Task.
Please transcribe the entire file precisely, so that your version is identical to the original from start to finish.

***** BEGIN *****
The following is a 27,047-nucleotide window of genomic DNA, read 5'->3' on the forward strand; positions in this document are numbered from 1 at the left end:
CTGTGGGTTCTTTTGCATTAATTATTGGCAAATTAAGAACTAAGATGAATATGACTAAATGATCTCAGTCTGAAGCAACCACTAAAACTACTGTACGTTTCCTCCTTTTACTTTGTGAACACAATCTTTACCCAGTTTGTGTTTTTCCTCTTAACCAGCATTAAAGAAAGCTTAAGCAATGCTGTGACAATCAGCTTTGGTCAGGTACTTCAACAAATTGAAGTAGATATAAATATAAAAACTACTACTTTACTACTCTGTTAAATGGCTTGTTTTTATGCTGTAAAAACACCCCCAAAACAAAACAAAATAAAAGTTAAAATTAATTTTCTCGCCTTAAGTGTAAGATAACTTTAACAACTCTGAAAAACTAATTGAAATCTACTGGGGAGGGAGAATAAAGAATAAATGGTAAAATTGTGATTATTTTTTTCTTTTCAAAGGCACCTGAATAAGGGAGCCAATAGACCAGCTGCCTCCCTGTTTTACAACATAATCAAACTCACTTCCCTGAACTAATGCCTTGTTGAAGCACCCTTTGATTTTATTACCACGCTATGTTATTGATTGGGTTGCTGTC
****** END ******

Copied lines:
The following is a 27,047-nucleotide window of genomic DNA, read 5'->3' on the forward strand; positions in this document are numbered from 1 at the left end:
CTGTGGGTTCTTTTGCATTAATTATTGGCAAATTAAGAACTAAGATGAATATGACTAAATGATCTCAGTCTGAAGCAACCACTAAAACTACTGTACGTTTCCTCCTTTTACTTTGTGAACACAATCTTTACCCAGTTTGTGTTTTTCCTCTTAACCAGCATTAAAGAAAGCTTAAGCAATGCTGTGACAATCAGCTTTGGTCAGGTACTTCAACAAATTGAAGTAGATATAAATATAAAAACTACTACTTTACTACTCTGTTAAATGGCTTGTTTTTATGCTGTAAAAACACCCCCAAAACAAAACAAAATAAAAGTTAAAATTAATTTTCTCGCCTTAAGTGTAAGATAACTTTAACAACTCTGAAAAACTAATTGAAATCTACTGGGGAGGGAGAATAAAGAATAAATGGTAAAATTGTGATTATTTTTTTCTTTTCAAAGGCACCTGAATAAGGGAGCCAATAGACCAGCTGCCTCCCTGTTTTACAACATAATCAAACTCACTTCCCTGAACTAATGCCTTGTTGAAGCACCCTTTGATTTTATTACCACGCTATGTTATTGATTGGGTTGCTGTC